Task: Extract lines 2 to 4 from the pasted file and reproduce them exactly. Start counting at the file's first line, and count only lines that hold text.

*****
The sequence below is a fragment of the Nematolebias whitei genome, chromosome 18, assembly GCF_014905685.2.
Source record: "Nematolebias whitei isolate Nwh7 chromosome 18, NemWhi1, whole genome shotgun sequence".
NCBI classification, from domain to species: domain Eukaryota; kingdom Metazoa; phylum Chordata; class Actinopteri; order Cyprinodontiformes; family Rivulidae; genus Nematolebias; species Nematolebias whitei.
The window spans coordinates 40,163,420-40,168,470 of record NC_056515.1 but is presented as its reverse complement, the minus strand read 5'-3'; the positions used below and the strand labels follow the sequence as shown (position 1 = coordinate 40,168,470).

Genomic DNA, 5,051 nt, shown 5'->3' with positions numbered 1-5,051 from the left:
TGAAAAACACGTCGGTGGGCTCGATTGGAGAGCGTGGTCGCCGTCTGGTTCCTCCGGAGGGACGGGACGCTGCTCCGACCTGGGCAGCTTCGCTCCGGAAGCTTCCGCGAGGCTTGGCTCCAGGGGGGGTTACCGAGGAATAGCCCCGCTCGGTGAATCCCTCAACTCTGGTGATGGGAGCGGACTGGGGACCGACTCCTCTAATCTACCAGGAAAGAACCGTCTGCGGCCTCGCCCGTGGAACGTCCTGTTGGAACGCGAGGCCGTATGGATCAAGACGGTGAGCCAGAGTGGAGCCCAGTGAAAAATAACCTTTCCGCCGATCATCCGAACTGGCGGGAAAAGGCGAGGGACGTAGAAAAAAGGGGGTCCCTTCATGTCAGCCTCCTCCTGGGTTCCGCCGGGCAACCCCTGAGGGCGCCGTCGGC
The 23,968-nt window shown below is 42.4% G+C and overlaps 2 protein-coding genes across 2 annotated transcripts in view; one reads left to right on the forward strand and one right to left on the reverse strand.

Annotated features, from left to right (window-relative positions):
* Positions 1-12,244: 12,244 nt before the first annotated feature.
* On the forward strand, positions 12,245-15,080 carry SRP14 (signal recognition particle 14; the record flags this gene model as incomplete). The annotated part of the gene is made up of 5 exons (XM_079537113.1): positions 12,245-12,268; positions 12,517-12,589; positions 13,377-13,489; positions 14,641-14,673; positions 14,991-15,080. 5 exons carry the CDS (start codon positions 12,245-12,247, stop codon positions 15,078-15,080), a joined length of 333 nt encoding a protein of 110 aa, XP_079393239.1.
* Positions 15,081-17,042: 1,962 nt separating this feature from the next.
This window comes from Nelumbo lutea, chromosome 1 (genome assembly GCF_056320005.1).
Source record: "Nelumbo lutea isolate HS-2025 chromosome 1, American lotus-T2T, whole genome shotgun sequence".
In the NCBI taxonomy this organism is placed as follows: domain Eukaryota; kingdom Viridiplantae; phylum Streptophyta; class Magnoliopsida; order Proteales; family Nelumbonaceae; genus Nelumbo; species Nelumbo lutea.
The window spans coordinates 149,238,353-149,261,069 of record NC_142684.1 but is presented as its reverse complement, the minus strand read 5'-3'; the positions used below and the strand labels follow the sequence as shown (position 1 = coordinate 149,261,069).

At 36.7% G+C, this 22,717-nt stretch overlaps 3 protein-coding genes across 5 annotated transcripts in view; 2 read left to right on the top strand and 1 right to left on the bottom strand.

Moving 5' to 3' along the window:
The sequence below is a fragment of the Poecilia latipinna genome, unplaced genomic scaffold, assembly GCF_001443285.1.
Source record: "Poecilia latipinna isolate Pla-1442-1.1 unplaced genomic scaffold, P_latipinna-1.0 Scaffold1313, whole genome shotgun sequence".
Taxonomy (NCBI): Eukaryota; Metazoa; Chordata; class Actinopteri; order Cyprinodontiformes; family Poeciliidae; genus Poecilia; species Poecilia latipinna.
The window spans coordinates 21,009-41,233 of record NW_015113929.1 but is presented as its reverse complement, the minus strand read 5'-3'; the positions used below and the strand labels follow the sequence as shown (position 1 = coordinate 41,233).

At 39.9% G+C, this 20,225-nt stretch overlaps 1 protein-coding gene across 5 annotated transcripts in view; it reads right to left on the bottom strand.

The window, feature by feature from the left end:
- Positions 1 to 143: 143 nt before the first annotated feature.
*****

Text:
Source record: "Nematolebias whitei isolate Nwh7 chromosome 18, NemWhi1, whole genome shotgun sequence".
NCBI classification, from domain to species: domain Eukaryota; kingdom Metazoa; phylum Chordata; class Actinopteri; order Cyprinodontiformes; family Rivulidae; genus Nematolebias; species Nematolebias whitei.
The window spans coordinates 40,163,420-40,168,470 of record NC_056515.1 but is presented as its reverse complement, the minus strand read 5'-3'; the positions used below and the strand labels follow the sequence as shown (position 1 = coordinate 40,168,470).